Port Eliot Red Book: Thoughts on the Boat House
The plan and elevation will best explain my ideas respecting the uses and proportion of these buildings. But, if further conveniences be required within the inclosure, they may be added without altering the general effect, and I wish the lodge not to be any larger, lest it should be too nearly of the same size with the boat-house, which would greatly injure the picturesque effect. In Gothic architecture, we are to observe a general agreement of the parts, but not that exact similarity which is expected in the Grecian.
Thus the two towers of the Abbey are vastly more picturesque by being of different forms, yet two towers are essentially necessary. On this principle, I do not wish to see a correspondent round tower added to the north west of the Mansion, tho' I think some planting would hide the frittered part of the building.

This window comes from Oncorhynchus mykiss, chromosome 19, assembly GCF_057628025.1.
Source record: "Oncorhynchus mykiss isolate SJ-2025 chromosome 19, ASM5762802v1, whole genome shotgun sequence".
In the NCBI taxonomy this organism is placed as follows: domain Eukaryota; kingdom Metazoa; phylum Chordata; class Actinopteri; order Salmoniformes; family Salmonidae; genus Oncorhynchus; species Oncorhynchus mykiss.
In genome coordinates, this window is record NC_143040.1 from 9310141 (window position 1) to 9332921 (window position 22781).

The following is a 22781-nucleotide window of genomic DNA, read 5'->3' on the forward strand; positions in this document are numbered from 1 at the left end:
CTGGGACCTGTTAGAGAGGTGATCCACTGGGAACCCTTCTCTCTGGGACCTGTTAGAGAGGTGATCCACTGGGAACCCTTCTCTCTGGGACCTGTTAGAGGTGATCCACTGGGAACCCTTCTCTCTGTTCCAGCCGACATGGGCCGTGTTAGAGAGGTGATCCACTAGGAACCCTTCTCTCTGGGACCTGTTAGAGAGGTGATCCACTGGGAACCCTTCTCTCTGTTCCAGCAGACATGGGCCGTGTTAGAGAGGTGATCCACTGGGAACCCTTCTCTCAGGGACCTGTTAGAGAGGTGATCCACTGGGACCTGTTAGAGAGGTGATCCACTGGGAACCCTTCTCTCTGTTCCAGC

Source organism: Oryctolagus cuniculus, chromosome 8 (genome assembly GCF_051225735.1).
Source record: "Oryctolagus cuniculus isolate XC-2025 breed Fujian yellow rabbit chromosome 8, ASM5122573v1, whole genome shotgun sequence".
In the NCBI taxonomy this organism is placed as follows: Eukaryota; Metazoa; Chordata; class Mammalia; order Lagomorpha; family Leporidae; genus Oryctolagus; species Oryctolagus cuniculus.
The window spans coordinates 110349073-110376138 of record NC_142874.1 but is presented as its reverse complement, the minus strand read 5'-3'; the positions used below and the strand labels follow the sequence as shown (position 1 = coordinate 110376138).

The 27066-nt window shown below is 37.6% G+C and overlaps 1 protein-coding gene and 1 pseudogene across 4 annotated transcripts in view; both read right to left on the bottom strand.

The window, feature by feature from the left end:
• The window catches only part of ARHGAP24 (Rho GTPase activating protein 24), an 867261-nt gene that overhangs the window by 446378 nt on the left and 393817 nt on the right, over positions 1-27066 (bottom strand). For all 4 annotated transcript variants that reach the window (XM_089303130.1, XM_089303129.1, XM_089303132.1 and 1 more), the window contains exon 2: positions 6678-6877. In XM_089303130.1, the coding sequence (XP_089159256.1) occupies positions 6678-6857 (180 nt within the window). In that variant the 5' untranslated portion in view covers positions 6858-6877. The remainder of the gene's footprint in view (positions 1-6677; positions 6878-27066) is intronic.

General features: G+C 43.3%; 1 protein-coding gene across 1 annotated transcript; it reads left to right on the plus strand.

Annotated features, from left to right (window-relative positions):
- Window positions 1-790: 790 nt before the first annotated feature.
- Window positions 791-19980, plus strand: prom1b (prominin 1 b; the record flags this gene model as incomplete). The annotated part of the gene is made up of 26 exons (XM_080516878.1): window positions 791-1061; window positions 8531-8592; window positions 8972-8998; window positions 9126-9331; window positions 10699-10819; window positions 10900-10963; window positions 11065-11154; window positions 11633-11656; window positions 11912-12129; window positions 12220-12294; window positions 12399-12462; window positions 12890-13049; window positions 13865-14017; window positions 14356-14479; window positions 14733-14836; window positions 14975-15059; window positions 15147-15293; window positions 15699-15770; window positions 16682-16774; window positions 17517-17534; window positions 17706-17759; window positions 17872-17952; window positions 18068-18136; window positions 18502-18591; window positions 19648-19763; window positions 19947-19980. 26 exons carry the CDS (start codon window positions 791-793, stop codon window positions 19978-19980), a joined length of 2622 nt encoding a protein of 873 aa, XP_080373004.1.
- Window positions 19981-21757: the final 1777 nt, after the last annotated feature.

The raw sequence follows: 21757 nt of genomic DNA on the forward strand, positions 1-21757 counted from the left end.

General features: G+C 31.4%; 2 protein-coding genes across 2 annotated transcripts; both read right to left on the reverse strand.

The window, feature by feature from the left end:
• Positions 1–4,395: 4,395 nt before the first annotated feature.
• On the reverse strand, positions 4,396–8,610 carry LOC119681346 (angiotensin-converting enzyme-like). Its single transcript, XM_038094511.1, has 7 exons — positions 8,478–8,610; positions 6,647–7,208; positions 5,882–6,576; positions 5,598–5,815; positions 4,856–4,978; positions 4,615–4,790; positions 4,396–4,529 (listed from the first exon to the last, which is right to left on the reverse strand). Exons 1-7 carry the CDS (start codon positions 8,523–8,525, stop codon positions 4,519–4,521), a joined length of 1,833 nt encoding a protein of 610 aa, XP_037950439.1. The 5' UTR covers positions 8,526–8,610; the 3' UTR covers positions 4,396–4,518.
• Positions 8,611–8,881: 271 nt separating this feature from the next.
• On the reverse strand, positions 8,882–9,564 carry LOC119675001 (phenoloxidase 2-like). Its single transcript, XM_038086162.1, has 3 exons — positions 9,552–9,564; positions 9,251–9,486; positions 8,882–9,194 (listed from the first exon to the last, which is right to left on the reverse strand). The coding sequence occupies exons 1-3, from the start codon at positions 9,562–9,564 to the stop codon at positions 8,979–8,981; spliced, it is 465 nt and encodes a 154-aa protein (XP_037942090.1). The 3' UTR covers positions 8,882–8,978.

In the preceding sketch No. VII. is shewn the improvement of Port Eliot from the water-approach, but in raising the ground near this proposed building it would be a great advantage if such a depth of soil could be procured near the wall as to allow a plantation of evergreen shrubs to combine and group with the building. This may easily be effected if the straight line of flat terrace at P. were varied by removing some of the earth in form of a bay, as shewn upon the map.
The effect of this boat-house has already been shewn in two points of view; and the following sketch may give some idea of its magic appearance when seen from the mouth of a cave in the opposite quarry, dimly illumined by the ruddy beams of a summer evening's sun.
For ease of reading, punctuation and capitalization have been modernized.